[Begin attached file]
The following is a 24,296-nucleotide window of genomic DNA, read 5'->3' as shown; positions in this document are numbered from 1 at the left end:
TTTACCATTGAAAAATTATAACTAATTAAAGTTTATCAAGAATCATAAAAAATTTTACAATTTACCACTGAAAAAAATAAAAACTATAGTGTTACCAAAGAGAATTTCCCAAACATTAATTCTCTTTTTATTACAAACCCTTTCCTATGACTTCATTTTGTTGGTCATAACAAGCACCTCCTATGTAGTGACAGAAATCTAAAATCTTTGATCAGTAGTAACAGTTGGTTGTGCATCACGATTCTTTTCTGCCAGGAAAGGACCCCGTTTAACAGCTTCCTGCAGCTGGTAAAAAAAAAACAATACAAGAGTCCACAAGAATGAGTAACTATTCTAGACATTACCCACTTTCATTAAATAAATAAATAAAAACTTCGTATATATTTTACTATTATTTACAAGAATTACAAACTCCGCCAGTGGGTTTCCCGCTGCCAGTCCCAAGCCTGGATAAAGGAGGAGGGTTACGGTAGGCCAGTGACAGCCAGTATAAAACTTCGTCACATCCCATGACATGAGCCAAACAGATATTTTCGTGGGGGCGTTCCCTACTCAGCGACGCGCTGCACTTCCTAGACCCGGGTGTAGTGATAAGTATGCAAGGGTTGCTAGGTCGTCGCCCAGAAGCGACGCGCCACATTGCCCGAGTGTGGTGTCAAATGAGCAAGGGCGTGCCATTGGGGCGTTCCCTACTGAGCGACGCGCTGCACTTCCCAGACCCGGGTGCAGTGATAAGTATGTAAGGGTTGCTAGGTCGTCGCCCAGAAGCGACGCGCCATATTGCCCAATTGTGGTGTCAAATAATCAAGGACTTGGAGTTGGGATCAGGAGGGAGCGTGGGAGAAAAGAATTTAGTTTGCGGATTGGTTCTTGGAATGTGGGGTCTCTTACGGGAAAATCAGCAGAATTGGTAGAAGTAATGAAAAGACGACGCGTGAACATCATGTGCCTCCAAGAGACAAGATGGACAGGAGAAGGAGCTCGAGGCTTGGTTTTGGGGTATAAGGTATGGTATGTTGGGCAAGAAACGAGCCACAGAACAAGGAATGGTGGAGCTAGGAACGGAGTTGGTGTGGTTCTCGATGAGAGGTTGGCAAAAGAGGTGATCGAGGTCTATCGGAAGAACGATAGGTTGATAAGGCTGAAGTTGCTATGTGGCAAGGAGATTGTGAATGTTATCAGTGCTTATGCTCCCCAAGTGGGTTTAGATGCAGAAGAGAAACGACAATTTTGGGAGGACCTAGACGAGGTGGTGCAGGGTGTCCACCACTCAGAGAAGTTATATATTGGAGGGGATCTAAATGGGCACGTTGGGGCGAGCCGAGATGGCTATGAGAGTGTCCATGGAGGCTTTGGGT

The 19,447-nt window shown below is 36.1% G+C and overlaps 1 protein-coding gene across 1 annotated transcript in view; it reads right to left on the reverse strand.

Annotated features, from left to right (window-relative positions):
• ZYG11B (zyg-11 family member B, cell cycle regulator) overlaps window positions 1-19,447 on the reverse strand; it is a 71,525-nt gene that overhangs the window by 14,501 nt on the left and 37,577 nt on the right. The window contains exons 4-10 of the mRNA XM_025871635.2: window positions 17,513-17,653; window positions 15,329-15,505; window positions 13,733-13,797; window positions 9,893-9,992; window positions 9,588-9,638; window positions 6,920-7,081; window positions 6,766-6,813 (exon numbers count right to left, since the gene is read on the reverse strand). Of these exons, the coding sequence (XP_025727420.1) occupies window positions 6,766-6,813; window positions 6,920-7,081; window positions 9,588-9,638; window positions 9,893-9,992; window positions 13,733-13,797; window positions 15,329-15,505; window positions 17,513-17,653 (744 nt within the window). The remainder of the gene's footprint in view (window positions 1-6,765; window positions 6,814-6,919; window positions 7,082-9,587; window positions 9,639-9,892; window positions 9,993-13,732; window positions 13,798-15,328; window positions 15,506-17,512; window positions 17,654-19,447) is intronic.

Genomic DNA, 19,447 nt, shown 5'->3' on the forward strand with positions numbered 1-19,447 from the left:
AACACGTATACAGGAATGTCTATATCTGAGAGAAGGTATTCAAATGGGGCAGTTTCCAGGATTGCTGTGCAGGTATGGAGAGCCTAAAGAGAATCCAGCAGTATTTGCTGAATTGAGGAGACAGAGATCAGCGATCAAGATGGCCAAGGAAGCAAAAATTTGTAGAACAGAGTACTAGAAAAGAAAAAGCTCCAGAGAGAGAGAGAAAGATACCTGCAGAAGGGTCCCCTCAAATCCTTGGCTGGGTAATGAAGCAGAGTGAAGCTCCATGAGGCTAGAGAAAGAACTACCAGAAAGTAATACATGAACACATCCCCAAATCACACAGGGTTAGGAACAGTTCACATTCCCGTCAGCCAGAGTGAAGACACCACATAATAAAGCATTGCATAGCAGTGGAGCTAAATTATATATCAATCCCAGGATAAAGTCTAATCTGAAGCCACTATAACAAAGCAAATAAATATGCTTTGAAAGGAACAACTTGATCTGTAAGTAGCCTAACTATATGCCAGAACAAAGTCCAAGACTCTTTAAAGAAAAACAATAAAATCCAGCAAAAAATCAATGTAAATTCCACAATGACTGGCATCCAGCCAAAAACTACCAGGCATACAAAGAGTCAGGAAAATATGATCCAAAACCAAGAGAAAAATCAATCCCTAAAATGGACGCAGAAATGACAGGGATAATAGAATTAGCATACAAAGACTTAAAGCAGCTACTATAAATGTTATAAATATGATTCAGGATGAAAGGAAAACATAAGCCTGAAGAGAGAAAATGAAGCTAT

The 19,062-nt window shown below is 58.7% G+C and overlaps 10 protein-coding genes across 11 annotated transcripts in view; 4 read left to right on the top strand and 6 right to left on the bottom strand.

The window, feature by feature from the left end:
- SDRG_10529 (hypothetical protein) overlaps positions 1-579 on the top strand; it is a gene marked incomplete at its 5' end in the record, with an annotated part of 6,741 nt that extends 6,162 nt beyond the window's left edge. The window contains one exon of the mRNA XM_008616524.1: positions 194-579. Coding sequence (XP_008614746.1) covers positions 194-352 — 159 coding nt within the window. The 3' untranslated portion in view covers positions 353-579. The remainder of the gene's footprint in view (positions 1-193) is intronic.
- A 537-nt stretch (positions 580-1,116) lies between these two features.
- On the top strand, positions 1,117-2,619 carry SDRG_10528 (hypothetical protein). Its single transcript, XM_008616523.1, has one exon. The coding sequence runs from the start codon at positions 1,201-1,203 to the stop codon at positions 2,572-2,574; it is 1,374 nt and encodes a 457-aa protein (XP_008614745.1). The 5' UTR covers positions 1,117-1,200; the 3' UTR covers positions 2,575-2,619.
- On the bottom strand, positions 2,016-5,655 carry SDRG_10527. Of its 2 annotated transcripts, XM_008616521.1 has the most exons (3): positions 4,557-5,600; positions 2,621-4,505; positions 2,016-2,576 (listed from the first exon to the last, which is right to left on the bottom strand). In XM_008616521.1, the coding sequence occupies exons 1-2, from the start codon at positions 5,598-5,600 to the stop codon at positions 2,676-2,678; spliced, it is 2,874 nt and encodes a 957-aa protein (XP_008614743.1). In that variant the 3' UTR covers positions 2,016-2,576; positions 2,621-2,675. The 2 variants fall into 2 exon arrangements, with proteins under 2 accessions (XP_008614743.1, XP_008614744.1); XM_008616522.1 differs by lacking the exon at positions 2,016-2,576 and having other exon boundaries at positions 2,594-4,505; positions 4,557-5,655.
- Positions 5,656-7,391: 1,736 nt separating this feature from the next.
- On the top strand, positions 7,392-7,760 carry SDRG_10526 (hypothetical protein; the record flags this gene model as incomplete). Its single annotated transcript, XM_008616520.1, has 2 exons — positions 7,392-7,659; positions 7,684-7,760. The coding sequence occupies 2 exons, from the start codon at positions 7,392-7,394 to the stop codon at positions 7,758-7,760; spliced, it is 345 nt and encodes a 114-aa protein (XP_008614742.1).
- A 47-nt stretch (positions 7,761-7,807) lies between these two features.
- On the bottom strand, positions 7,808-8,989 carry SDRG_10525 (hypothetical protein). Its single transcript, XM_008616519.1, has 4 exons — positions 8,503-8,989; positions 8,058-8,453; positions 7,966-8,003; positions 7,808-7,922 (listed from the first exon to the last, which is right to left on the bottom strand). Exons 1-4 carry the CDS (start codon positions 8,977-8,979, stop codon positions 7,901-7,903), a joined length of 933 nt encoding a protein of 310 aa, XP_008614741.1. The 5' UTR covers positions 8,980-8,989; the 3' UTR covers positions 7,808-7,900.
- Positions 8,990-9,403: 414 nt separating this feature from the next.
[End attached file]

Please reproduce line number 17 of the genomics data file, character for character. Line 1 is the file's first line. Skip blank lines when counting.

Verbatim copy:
- On the bottom strand, positions 7,808-8,989 carry SDRG_10525 (hypothetical protein). Its single transcript, XM_008616519.1, has 4 exons — positions 8,503-8,989; positions 8,058-8,453; positions 7,966-8,003; positions 7,808-7,922 (listed from the first exon to the last, which is right to left on the bottom strand). Exons 1-4 carry the CDS (start codon positions 8,977-8,979, stop codon positions 7,901-7,903), a joined length of 933 nt encoding a protein of 310 aa, XP_008614741.1. The 5' UTR covers positions 8,980-8,989; the 3' UTR covers positions 7,808-7,900.